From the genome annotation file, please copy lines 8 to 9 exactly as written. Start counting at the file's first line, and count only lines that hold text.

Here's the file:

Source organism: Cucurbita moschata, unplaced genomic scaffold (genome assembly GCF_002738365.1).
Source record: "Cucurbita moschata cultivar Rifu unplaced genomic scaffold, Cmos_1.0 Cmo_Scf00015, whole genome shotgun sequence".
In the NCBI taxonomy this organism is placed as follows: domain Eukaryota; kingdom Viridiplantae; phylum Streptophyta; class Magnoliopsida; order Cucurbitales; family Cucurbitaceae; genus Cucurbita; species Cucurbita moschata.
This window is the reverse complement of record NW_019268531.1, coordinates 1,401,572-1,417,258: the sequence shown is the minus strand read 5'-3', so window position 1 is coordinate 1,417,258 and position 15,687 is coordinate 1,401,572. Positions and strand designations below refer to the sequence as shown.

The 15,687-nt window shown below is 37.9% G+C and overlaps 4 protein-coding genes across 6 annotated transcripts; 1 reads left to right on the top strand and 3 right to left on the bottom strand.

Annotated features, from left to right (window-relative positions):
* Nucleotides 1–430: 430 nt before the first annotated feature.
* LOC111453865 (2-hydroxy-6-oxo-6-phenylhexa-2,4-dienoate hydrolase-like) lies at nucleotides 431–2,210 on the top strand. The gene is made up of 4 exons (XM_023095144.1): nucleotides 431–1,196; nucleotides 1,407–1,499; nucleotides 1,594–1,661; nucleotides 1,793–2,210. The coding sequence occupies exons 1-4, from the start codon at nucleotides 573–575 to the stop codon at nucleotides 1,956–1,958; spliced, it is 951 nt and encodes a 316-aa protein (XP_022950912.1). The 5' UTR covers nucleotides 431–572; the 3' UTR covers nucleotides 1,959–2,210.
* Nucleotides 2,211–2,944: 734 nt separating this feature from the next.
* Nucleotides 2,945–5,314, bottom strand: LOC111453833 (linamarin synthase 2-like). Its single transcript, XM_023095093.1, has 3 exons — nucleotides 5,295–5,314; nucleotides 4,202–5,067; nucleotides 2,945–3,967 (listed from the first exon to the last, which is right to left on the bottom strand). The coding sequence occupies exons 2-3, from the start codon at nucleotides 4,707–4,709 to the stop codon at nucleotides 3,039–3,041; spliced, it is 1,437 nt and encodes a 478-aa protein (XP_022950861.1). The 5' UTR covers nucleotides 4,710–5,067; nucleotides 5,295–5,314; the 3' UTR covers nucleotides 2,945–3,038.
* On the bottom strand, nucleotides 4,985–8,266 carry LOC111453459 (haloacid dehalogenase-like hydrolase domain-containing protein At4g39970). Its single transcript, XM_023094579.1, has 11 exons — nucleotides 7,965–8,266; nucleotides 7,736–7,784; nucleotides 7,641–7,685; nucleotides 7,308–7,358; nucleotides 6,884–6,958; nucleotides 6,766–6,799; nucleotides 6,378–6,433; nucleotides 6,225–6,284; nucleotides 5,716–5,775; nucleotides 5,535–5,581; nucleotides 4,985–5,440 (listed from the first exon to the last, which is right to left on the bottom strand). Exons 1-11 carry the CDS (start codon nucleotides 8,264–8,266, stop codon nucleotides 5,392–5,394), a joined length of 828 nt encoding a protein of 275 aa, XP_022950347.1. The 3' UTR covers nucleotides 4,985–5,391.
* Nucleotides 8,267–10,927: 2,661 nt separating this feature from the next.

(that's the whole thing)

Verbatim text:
* LOC111453865 (2-hydroxy-6-oxo-6-phenylhexa-2,4-dienoate hydrolase-like) lies at nucleotides 431–2,210 on the top strand. The gene is made up of 4 exons (XM_023095144.1): nucleotides 431–1,196; nucleotides 1,407–1,499; nucleotides 1,594–1,661; nucleotides 1,793–2,210. The coding sequence occupies exons 1-4, from the start codon at nucleotides 573–575 to the stop codon at nucleotides 1,956–1,958; spliced, it is 951 nt and encodes a 316-aa protein (XP_022950912.1). The 5' UTR covers nucleotides 431–572; the 3' UTR covers nucleotides 1,959–2,210.
* Nucleotides 2,211–2,944: 734 nt separating this feature from the next.